Maple Syrup Production Report for February 13 to 18, 2013

Welcome to the Maple production report for the 2013 tapping season. The maple report will be updated once per week by each Monday afternoon. Each report will provide a summary of provincial sap flow events and syrup quality reports from the previous week, which is made possible by assistance from commercial maple syrup producers located across the province. The maple agriphone will also include predictions of approaching sap flow events based on extended weather forecasts, and guidelines on sap collection and syrup production. The weekly report will continue until shortly after the 2013 tapping season is completed.

Sugar bush condition

The health status of sugar bushes this year is likely stressed due to extensive dry weather that occurred last year. In many areas of southern Ontario, there was a lack of snow cover during the winter of 2011/2012, followed by extended drought from spring through to fall of 2012. The amount of sugar energy, stored as starch, in maple trees during the current 2012/2013 winter is likely low.

Syrup producers who are concerned about sugar bush health may decide to install no more than one tap per tree. For severely droughty areas, some producers have decided not to tap severely affected trees this year, with hope their trees will recover by 2014. Trees that are severely affected by drought can require several normal growing seasons to fully recover from the effects of drought.

Guidelines on tapping maple trees

Many syrup producers and maple researchers are adapting to climate variability and its effect on sap flow. Deciding when to tap the sugar bush is based less on traditional tapping dates that were followed by previous generations of syrup makers. Many commercial producers now decide to tap by monitoring the weather. Significant sap flow events can be missed where producers are not prepared to collect sap. Particularly in southwestern Ontario, good sap flow conditions can occur any time after early February. Early tapping is now considered normal for the commercial vacuum collection industry.

Several producers in southwestern Ontario using vacuum tubing collection have already completed tapping their sugar bushes, while producers in later regions including eastern and northern areas are beginning to tap their sugar bush. The use of closed vacuum tubing systems and small diameter spouts can help prevent premature drying of tap holes, and useful for tapping ahead of normal dates.

For bucket collection operations, tap holes are exposed to the drying effects of air and can cause tap holes to dry up prematurely where taps are installed too early. Producers still using buckets to collect sap should delay tapping until late February or March when conditions are favourable.

How many taps per tree

Reduced tapping, or conservative tapping guidelines are recommended for the 2013 tapping season for vacuum tubing or gravity tubing collection as follows:

Trunk diameter at chest height Number of taps per tree
less than 12 inches
no taps
12-18 inches
1 tap
18 inches or greater
2 taps
old spent trees
consider removal, regenerate new trees

It is important to follow the tapping guidelines to prevent excessive drilling damage to the tree trunk in the tapping zone. Tapping a maple tree has shown to reduce new wood growth by 15 to 20% the following spring and summer. This reduction of growth is considered acceptable as long as the trees are healthy and are the correct diameter for tapping. Tapping trees that are undersized can significantly delay growth and maturity of trees, and therefore will negatively impact the future sugar bush.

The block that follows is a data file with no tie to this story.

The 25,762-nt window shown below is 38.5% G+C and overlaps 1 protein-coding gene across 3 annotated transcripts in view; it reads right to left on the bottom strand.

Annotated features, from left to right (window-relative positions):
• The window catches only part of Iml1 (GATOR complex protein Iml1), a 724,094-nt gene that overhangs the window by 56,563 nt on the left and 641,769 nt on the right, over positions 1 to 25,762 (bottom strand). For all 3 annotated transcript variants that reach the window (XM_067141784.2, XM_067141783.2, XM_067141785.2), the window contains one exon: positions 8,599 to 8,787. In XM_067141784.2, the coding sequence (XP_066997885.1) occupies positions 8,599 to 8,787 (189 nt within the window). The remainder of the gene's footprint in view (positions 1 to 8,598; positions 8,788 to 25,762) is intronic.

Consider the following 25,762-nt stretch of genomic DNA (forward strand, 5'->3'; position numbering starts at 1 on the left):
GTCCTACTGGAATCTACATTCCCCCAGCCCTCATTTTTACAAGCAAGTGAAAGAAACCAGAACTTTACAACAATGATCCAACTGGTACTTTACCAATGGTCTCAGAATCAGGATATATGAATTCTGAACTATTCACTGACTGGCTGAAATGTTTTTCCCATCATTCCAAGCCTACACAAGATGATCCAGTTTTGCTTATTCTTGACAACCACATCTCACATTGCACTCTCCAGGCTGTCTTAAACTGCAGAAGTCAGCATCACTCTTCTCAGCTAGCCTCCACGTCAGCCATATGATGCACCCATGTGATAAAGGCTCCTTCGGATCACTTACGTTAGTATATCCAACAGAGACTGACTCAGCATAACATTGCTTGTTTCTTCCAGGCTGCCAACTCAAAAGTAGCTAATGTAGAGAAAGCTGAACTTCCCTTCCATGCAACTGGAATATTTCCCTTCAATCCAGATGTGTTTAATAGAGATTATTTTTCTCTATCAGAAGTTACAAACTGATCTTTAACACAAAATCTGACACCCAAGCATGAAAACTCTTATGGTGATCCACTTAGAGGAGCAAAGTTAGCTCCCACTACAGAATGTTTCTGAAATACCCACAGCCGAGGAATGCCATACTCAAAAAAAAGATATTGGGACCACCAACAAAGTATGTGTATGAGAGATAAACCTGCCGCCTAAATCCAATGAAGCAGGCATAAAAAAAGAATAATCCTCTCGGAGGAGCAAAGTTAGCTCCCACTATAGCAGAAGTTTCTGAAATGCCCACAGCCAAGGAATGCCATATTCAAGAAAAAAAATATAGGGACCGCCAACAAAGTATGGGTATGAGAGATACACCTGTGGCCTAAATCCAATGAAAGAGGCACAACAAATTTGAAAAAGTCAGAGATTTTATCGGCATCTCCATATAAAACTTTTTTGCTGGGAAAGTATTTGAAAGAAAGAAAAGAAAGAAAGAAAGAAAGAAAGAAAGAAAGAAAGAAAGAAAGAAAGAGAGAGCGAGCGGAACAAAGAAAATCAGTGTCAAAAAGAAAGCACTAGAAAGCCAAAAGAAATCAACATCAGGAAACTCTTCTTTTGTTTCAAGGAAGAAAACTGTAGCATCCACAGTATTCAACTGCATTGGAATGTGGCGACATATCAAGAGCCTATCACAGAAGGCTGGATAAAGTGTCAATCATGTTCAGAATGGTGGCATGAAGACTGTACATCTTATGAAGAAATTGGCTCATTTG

Important: drilling tap holes and setting spiles into trees should only be done when the temperature of the wood is above -5°C to prevent splitting of the bark and wood at the tap hole.

In the sugar house

In the sugar house, sap storage tanks, evaporator pans, filters, pumps and syrup storage tanks need to be cleaned and sanitized before the first sap is collected. Where approved chemical cleaners and sanitizers are used, thoroughly rinse all processing equipment, including all sap collection tubing, with clean potable water prior to commencement of sap flow.

All equipment that is used to measure syrup temperature and sugar density needs to be in proper working condition. Take a moment to review the instructions on how to properly calibrate each piece of measurement equipment. The only way to know when syrup has reached the minimum sugar concentration of 66 °Brix is to be confident that each device has been accurately calibrated. The minimum density of 66 °Brix for finished syrup is important to prevent spoilage organisms and is also legally required for sale.

Protect yourself in the bush

While working in the sugar bush, maple syrup producers should take all necessary safety precautions to ensure the risk of injury is minimized, such as:

  1. Always wear protective clothing
  2. Wear appropriate protective equipment including a helmet, hearing and eye protection. Wear certified protective clothing and footwear when using a chainsaw. Take a chainsaw safety course.
  3. Watch out for hazards in the bush, such as dead trees, hanging limbs and any trees showing weakness above ground.
  4. Tractors or other heavy equipment should have roll-over protection and impact frames installed over the driver. Wear the seatbelt.
  5. Never work alone in the sugar bush, especially when using chainsaws. Have cell phones or a radio with you to call for help if necessary.

This report was prepared by Todd Leuty, Agroforestry Specialist with the Ontario Ministry of Agriculture and Food. Producer reports are appreciated and can be forwarded to E-mail or telephone (519) 826-3215.

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